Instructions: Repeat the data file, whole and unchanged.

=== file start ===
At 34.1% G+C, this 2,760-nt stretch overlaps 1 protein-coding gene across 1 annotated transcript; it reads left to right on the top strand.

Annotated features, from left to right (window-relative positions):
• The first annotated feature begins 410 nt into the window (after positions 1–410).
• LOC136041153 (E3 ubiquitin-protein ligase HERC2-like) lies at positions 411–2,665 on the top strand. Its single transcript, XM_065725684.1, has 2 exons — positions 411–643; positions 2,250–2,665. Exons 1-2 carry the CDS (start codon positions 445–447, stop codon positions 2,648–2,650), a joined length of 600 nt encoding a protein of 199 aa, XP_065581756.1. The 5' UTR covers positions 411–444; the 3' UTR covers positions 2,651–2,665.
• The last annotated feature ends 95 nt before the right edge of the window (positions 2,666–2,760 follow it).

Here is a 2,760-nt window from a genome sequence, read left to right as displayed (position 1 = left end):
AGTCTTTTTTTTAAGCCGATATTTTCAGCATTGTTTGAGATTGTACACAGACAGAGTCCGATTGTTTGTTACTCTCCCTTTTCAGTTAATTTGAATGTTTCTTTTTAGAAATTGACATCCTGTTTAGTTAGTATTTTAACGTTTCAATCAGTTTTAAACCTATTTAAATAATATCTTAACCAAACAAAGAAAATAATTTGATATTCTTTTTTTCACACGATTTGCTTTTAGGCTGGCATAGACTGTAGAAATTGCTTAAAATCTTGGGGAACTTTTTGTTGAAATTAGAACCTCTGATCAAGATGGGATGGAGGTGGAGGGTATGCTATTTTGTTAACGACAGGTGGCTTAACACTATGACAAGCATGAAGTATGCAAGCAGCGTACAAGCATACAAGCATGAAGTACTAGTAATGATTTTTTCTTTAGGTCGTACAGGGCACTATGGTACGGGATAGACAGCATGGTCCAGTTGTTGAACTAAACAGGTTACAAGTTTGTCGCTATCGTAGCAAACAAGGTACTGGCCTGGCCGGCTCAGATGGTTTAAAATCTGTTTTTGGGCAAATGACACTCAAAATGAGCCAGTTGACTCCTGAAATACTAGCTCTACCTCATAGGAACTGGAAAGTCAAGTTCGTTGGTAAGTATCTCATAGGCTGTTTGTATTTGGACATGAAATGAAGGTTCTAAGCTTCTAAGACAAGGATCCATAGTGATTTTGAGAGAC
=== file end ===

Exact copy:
At 34.1% G+C, this 2,760-nt stretch overlaps 1 protein-coding gene across 1 annotated transcript; it reads left to right on the top strand.

Annotated features, from left to right (window-relative positions):
• The first annotated feature begins 410 nt into the window (after positions 1–410).
• LOC136041153 (E3 ubiquitin-protein ligase HERC2-like) lies at positions 411–2,665 on the top strand. Its single transcript, XM_065725684.1, has 2 exons — positions 411–643; positions 2,250–2,665. Exons 1-2 carry the CDS (start codon positions 445–447, stop codon positions 2,648–2,650), a joined length of 600 nt encoding a protein of 199 aa, XP_065581756.1. The 5' UTR covers positions 411–444; the 3' UTR covers positions 2,651–2,665.
• The last annotated feature ends 95 nt before the right edge of the window (positions 2,666–2,760 follow it).

Here is a 2,760-nt window from a genome sequence, read left to right as displayed (position 1 = left end):
AGTCTTTTTTTTAAGCCGATATTTTCAGCATTGTTTGAGATTGTACACAGACAGAGTCCGATTGTTTGTTACTCTCCCTTTTCAGTTAATTTGAATGTTTCTTTTTAGAAATTGACATCCTGTTTAGTTAGTATTTTAACGTTTCAATCAGTTTTAAACCTATTTAAATAATATCTTAACCAAACAAAGAAAATAATTTGATATTCTTTTTTTCACACGATTTGCTTTTAGGCTGGCATAGACTGTAGAAATTGCTTAAAATCTTGGGGAACTTTTTGTTGAAATTAGAACCTCTGATCAAGATGGGATGGAGGTGGAGGGTATGCTATTTTGTTAACGACAGGTGGCTTAACACTATGACAAGCATGAAGTATGCAAGCAGCGTACAAGCATACAAGCATGAAGTACTAGTAATGATTTTTTCTTTAGGTCGTACAGGGCACTATGGTACGGGATAGACAGCATGGTCCAGTTGTTGAACTAAACAGGTTACAAGTTTGTCGCTATCGTAGCAAACAAGGTACTGGCCTGGCCGGCTCAGATGGTTTAAAATCTGTTTTTGGGCAAATGACACTCAAAATGAGCCAGTTGACTCCTGAAATACTAGCTCTACCTCATAGGAACTGGAAAGTCAAGTTCGTTGGTAAGTATCTCATAGGCTGTTTGTATTTGGACATGAAATGAAGGTTCTAAGCTTCTAAGACAAGGATCCATAGTGATTTTGAGAGAC